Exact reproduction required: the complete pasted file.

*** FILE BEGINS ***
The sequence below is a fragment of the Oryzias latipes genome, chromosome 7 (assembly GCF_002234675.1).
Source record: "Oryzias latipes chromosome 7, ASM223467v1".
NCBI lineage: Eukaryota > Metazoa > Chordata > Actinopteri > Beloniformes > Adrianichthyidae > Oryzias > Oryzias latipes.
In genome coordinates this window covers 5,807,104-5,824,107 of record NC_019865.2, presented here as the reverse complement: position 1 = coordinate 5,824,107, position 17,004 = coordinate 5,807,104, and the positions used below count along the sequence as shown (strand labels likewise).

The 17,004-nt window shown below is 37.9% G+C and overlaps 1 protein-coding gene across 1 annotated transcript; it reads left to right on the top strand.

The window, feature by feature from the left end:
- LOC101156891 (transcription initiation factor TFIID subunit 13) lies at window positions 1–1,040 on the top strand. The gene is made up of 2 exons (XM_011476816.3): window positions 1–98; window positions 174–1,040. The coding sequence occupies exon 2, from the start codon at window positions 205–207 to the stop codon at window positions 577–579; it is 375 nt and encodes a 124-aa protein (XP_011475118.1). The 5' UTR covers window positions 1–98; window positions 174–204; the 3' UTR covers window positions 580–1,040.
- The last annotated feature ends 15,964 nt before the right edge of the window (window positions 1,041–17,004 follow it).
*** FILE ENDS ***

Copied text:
The sequence below is a fragment of the Oryzias latipes genome, chromosome 7 (assembly GCF_002234675.1).
Source record: "Oryzias latipes chromosome 7, ASM223467v1".
NCBI lineage: Eukaryota > Metazoa > Chordata > Actinopteri > Beloniformes > Adrianichthyidae > Oryzias > Oryzias latipes.
In genome coordinates this window covers 5,807,104-5,824,107 of record NC_019865.2, presented here as the reverse complement: position 1 = coordinate 5,824,107, position 17,004 = coordinate 5,807,104, and the positions used below count along the sequence as shown (strand labels likewise).

The 17,004-nt window shown below is 37.9% G+C and overlaps 1 protein-coding gene across 1 annotated transcript; it reads left to right on the top strand.

The window, feature by feature from the left end:
- LOC101156891 (transcription initiation factor TFIID subunit 13) lies at window positions 1–1,040 on the top strand. The gene is made up of 2 exons (XM_011476816.3): window positions 1–98; window positions 174–1,040. The coding sequence occupies exon 2, from the start codon at window positions 205–207 to the stop codon at window positions 577–579; it is 375 nt and encodes a 124-aa protein (XP_011475118.1). The 5' UTR covers window positions 1–98; window positions 174–204; the 3' UTR covers window positions 580–1,040.
- The last annotated feature ends 15,964 nt before the right edge of the window (window positions 1,041–17,004 follow it).